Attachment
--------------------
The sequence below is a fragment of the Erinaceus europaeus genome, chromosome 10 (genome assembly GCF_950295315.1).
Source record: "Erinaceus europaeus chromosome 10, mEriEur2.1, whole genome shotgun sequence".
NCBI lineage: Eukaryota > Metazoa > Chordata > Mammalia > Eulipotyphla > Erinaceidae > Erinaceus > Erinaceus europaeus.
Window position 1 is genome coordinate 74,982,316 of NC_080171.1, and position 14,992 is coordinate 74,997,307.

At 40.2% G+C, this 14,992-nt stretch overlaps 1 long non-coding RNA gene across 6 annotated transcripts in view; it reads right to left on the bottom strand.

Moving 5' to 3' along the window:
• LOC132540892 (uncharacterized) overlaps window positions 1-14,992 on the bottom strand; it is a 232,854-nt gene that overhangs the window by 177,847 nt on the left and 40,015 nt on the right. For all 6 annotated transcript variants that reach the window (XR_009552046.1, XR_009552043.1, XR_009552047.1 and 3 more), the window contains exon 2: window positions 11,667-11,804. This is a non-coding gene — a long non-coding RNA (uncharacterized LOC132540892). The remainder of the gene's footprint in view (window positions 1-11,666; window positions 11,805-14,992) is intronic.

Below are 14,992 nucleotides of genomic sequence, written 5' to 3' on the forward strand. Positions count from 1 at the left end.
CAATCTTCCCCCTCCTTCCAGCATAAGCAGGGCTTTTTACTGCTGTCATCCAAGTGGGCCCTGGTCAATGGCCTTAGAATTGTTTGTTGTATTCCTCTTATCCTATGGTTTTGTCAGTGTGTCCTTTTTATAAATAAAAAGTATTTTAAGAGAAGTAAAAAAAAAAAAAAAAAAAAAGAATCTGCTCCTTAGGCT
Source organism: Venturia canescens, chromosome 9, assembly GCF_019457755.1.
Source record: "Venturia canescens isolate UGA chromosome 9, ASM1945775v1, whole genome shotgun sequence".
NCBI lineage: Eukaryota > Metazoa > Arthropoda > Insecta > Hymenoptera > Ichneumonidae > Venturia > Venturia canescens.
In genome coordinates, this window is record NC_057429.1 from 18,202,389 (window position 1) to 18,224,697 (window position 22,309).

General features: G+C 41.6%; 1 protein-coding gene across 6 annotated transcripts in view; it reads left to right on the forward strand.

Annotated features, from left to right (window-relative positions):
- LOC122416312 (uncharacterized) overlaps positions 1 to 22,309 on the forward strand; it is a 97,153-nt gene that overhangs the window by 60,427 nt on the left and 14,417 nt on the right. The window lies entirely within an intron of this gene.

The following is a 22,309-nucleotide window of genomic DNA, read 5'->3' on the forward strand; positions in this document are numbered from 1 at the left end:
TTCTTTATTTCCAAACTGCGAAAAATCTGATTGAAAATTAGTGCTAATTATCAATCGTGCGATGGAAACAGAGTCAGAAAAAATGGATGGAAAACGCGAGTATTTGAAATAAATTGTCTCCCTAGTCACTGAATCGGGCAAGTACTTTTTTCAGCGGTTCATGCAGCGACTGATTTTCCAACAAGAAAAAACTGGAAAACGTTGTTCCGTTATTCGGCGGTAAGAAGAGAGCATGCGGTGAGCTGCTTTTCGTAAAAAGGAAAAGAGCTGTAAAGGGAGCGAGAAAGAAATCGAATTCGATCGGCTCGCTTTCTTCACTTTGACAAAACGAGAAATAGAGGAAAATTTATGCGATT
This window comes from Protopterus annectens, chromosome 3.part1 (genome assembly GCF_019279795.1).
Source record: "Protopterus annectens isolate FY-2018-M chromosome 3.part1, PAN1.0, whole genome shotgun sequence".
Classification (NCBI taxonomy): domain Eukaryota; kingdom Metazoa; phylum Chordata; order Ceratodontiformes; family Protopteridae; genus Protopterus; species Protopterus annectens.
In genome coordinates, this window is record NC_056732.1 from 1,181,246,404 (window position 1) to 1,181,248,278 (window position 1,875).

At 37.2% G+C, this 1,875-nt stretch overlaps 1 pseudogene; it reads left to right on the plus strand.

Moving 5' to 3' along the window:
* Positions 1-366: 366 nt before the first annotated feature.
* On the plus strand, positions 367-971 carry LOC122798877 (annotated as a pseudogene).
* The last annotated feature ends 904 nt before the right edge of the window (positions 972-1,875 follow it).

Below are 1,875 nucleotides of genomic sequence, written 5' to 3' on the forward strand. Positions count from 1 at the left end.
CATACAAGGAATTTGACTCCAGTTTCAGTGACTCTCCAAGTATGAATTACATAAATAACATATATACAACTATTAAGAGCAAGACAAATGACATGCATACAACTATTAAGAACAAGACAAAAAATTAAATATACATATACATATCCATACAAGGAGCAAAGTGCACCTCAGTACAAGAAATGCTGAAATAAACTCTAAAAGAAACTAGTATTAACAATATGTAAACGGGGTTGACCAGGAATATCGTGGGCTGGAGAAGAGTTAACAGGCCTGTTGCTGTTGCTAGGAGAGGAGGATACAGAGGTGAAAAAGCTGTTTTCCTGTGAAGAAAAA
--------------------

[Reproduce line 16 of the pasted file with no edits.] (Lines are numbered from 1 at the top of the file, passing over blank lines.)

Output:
- LOC122416312 (uncharacterized) overlaps positions 1 to 22,309 on the forward strand; it is a 97,153-nt gene that overhangs the window by 60,427 nt on the left and 14,417 nt on the right. The window lies entirely within an intron of this gene.